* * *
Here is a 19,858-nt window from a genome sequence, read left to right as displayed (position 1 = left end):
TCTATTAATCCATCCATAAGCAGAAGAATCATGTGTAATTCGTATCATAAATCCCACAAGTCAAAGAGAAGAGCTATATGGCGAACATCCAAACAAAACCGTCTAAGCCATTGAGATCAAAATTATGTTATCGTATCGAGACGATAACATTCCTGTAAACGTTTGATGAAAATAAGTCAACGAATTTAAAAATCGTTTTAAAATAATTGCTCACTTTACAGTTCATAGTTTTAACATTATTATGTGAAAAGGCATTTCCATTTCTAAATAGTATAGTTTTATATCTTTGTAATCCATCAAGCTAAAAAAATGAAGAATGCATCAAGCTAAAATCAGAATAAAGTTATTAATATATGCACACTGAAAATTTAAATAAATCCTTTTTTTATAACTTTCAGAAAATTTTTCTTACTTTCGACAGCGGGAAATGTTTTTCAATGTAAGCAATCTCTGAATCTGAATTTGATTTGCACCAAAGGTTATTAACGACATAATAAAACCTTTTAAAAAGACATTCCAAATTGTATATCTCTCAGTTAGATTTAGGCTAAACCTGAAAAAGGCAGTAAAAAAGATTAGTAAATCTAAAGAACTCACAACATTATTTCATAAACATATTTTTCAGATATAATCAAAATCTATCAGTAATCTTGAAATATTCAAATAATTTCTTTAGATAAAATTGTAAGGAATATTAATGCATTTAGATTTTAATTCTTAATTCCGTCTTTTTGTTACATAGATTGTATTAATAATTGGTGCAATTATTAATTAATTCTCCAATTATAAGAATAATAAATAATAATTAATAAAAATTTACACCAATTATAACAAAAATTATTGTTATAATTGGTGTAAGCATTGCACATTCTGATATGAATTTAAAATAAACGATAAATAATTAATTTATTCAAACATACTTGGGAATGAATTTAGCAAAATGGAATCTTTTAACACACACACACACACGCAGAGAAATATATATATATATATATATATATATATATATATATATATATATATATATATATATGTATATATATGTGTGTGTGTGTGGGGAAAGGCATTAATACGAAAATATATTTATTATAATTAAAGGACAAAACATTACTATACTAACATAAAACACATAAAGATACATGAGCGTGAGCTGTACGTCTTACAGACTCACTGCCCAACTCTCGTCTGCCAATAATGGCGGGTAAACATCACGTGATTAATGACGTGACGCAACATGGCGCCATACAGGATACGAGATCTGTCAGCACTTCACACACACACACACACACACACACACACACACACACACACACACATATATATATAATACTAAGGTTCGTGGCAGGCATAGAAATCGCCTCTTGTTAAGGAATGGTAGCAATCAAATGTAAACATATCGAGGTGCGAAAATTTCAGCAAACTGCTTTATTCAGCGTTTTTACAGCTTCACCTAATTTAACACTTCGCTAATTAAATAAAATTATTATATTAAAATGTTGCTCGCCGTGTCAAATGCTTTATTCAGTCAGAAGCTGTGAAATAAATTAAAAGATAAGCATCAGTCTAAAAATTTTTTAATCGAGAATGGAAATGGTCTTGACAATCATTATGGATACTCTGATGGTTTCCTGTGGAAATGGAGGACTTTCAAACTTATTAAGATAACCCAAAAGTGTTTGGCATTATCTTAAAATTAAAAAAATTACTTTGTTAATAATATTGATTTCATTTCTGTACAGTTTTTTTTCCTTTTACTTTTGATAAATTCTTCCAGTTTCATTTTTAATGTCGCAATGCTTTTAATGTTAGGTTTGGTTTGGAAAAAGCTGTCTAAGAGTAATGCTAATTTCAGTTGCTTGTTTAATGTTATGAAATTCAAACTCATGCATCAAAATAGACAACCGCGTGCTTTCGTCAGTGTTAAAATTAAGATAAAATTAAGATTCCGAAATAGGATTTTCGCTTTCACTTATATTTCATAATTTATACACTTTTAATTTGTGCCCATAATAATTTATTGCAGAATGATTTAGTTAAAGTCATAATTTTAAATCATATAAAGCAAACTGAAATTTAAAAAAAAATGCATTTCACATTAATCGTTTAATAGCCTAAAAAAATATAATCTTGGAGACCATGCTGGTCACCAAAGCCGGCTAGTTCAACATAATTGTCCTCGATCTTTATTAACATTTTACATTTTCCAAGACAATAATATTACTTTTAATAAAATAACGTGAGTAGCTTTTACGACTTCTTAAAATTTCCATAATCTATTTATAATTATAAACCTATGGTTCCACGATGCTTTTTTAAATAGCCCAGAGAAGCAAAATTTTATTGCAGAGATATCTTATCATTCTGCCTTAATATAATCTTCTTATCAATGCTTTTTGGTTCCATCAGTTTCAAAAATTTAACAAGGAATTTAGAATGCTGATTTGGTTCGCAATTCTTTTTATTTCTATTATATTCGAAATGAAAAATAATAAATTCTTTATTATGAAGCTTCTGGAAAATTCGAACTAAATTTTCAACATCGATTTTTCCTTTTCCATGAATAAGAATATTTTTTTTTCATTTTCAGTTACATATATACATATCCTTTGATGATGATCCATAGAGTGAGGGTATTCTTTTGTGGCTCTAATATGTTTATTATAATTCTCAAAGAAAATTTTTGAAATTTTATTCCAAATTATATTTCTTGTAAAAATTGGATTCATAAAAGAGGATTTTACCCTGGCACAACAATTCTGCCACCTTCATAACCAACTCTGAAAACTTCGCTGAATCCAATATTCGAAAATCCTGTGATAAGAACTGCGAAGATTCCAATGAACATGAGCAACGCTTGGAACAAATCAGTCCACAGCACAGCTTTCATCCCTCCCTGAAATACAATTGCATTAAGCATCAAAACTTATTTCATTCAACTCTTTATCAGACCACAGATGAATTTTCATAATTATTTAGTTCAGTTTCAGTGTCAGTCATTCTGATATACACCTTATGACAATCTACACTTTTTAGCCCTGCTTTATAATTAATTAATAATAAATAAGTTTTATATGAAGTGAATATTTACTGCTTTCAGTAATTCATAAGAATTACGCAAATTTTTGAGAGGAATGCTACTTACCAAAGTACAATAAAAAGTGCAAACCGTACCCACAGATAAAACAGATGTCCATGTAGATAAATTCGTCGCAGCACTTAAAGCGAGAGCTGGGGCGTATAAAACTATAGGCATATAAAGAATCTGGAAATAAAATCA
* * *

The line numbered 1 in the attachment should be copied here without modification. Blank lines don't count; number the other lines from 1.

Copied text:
Here is a 19,858-nt window from a genome sequence, read left to right as displayed (position 1 = left end):